When the Supreme Court upheld the consideration of race in
admissions last week, few campuses welcomed the decision more warmly
than a cluster of African-American colleges here.
These six historically black colleges and universities (HBCUs)
have long been the civil rights movement's most fertile breeding
ground. It's where W.E.B. DuBois taught and Martin Luther King Jr.
went to school, as did a cadre of organizers working to defeat
Ironically, these colleges might have benefited from a rollback
of affirmative action. Less opportunity on predominantly white
campuses could have boosted applications at these schools, some of
which are struggling financially and all of which are redefining
their role in an integrated educational system.
Founded after the Civil War, black colleges awarded most of the
degrees earned by African-Americans. Integration in the 1960s
provided new educational opportunities, but the resulting migration
to predominantly white schools weakened many black colleges. They
lost students, faculty, and even their best athletes.
Not all 103 of the nation's HBCUs are struggling. Atlanta's all-
male Morehouse and all-women's Spelman are flourishing, bolstered by
endowments. But the current recession has deepened financial
problems at many chronically underfunded public black colleges and
private schools, such as Atlanta's Morris Brown College.
Today, nothing better showcases HBCUs' diverging fortunes than
the short walk here between Spelman and Morris Brown's campuses.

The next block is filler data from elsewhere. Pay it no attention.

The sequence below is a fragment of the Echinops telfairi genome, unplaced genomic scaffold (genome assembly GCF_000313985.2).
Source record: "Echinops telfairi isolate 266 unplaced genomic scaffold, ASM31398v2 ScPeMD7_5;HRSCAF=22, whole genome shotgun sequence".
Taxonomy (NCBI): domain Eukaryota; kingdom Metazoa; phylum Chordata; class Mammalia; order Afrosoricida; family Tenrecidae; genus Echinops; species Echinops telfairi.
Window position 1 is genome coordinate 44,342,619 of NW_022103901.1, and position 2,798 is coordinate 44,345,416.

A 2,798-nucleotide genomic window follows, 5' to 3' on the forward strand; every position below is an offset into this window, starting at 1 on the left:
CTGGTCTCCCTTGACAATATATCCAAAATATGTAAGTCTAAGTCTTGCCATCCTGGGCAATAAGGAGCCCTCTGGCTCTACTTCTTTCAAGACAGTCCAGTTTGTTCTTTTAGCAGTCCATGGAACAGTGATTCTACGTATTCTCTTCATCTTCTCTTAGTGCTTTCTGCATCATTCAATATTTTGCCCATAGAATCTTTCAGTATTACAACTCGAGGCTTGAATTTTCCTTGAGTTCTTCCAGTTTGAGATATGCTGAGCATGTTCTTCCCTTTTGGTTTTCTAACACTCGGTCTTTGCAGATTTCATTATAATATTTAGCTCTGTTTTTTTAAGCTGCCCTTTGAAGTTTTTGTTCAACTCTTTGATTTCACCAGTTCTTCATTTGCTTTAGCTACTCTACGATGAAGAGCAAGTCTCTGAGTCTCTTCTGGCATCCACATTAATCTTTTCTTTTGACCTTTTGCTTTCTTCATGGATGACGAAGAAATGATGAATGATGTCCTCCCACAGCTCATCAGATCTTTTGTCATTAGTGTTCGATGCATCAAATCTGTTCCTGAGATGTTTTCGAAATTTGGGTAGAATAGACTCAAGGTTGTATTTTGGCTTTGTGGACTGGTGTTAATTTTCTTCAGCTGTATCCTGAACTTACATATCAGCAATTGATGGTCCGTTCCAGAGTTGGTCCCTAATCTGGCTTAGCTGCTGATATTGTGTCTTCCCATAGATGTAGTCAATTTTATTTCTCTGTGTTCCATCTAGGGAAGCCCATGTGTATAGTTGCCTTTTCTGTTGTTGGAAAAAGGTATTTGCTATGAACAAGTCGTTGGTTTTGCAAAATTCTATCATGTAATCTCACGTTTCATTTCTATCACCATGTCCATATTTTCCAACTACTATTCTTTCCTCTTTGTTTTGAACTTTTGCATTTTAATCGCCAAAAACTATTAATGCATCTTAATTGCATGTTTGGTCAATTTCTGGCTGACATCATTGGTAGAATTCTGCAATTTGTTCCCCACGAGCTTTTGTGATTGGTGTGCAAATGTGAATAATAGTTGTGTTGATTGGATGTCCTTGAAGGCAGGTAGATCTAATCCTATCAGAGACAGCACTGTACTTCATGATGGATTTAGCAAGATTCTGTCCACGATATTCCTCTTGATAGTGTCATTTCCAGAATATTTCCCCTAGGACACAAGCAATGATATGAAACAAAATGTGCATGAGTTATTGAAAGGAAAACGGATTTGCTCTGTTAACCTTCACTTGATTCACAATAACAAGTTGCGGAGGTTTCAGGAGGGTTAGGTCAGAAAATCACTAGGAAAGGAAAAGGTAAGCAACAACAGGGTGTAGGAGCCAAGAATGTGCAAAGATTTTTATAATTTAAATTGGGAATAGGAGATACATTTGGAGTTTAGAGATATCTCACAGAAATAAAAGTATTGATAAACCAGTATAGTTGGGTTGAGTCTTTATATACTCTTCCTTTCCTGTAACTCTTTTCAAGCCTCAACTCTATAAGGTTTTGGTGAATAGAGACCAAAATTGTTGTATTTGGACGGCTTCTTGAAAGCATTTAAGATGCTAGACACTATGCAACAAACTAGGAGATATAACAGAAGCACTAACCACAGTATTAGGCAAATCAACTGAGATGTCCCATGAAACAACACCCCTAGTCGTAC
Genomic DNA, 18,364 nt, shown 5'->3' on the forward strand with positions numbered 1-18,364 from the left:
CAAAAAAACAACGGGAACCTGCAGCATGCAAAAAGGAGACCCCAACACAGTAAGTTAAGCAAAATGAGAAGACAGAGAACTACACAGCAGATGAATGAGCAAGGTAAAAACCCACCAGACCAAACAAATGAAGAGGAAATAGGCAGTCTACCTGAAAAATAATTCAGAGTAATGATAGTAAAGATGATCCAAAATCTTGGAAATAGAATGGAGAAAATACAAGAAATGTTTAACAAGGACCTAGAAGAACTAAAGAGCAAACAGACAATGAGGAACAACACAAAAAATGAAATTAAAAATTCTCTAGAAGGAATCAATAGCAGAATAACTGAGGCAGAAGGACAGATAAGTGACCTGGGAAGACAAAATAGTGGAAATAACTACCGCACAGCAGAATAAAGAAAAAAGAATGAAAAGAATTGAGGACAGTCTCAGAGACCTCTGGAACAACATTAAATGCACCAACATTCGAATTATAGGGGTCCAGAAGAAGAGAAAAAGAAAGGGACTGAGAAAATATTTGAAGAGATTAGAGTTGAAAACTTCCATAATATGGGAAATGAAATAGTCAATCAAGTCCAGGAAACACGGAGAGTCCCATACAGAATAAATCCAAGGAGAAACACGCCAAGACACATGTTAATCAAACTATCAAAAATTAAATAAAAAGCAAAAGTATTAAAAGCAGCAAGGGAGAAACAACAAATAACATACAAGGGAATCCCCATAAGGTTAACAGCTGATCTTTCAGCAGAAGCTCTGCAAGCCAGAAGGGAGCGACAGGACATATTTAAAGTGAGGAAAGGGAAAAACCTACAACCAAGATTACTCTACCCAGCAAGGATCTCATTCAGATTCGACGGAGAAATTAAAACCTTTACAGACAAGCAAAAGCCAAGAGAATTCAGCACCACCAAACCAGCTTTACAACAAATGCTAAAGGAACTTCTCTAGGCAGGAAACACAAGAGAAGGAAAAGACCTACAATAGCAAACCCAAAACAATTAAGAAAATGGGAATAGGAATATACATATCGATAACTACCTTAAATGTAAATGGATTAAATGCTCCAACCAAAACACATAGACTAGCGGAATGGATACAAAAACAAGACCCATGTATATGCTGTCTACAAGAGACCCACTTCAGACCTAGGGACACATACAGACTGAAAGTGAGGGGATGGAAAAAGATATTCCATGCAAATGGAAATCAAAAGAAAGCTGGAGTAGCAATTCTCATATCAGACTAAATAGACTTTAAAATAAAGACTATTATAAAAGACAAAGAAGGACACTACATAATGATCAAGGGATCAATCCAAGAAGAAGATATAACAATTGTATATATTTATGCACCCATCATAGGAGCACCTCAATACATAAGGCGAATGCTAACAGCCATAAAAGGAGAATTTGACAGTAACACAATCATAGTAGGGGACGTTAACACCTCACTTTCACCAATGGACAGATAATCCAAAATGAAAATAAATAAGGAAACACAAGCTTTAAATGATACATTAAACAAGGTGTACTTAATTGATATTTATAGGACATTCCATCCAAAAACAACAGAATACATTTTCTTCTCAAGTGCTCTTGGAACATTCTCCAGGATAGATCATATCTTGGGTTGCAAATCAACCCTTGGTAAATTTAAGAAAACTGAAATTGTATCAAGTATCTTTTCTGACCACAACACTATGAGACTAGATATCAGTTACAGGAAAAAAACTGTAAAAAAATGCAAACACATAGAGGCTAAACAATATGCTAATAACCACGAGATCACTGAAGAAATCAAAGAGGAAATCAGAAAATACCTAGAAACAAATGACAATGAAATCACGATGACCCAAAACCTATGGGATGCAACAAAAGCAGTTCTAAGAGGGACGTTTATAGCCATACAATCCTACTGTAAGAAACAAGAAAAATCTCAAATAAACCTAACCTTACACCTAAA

Both feature grassy quads full of brick academic buildings and views
of Atlanta's skyscrapers a couple miles away.
But on Spelman's 34-acre campus, swarms of construction crews
finish the exterior of a new $20 million building endowed by Bill
Cosby and his wife, Camille. Nearby, a modern science center was
recently renovated, and high-speed Internet access will soon be
added to dorms.
Up the road at Morris Brown, concrete pathways are cracked and
paint peels from the empty student center. The school lost its
accreditation in April due to financial irregularities - a situation
that disqualified students from federal financial aid and drove many
From its beginnings in the basement of a famed Atlanta African
Methodist Episcopal church in 1881, the school was long known for
accepting those who didn't have the credentials or money to go
Today, Morris Brown owes the US Department of Education more than
$5 million in improperly obtained financial aid on top of a debt
that reached $27 million. The school's leaders are now scrambling to
raise enough money to reopen in the fall.
Morris Brown may be an extreme example, but it is far from the
only HBCU suffering financially today. As many as 15 percent are on
probation with accreditation agencies. Much of their problems are
beyond the schools' control, observers say.
African-American underemployment has meant that HBCUs couldn't
build safety nets from alumni-funded endowments. Instead, the
colleges rely heavily on student tuition payments, corporate
donations, government aid, and foundation grants - all of which dry
up during recessions.
Strapped for funds
In recent years the most elite black colleges have started
aggressively tapping alumni for donations. Spelman's endowment now
stands at $215 million. In fact, a quarter of HBCU presidents have
retired in the last three years, most of whom cited the constant
strain of fundraising as a reason to leave early.
Spelman's new president, Beverly Tatum, jumped from Mt. Holyoke,
an all-women's school with an endowment of $350 million. The true
gap between the two schools' endowments is much larger, Ms. Tatum
says, because Spelman must support a needier student body, 87
percent of whom receive financial aid.
The problem is even more acute for public HBCUs and smaller
church-supported schools, such as Morris Brown, which can't raise a
fraction of that money. …